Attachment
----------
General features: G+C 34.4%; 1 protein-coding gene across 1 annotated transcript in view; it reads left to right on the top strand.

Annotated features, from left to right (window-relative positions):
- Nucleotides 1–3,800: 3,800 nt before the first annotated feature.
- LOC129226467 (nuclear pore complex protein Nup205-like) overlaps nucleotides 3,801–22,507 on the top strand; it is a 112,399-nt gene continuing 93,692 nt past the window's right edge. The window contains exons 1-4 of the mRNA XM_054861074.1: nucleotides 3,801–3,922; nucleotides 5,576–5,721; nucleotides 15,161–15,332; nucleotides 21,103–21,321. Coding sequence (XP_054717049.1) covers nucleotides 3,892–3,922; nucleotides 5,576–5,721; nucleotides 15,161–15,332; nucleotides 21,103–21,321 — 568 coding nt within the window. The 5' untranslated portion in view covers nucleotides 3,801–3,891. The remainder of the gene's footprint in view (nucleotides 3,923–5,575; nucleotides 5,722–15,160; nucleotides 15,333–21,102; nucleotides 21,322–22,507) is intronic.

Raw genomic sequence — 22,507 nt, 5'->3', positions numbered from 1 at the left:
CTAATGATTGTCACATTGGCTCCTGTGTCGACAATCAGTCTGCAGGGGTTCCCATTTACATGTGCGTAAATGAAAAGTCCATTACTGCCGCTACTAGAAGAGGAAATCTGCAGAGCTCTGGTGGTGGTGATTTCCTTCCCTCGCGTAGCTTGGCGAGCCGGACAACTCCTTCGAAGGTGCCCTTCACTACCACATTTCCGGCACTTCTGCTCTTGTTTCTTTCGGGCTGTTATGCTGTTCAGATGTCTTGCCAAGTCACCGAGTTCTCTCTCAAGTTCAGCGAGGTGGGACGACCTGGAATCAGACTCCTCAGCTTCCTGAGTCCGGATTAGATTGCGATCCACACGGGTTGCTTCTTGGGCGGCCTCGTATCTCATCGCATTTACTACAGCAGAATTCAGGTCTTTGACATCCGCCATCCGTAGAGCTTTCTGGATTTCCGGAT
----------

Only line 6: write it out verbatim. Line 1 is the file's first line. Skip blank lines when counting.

CTAATGATTGTCACATTGGCTCCTGTGTCGACAATCAGTCTGCAGGGGTTCCCATTTACATGTGCGTAAATGAAAAGTCCATTACTGCCGCTACTAGAAGAGGAAATCTGCAGAGCTCTGGTGGTGGTGATTTCCTTCCCTCGCGTAGCTTGGCGAGCCGGACAACTCCTTCGAAGGTGCCCTTCACTACCACATTTCCGGCACTTCTGCTCTTGTTTCTTTCGGGCTGTTATGCTGTTCAGATGTCTTGCCAAGTCACCGAGTTCTCTCTCAAGTTCAGCGAGGTGGGACGACCTGGAATCAGACTCCTCAGCTTCCTGAGTCCGGATTAGATTGCGATCCACACGGGTTGCTTCTTGGGCGGCCTCGTATCTCATCGCATTTACTACAGCAGAATTCAGGTCTTTGACATCCGCCATCCGTAGAGCTTTCTGGATTTCCGGAT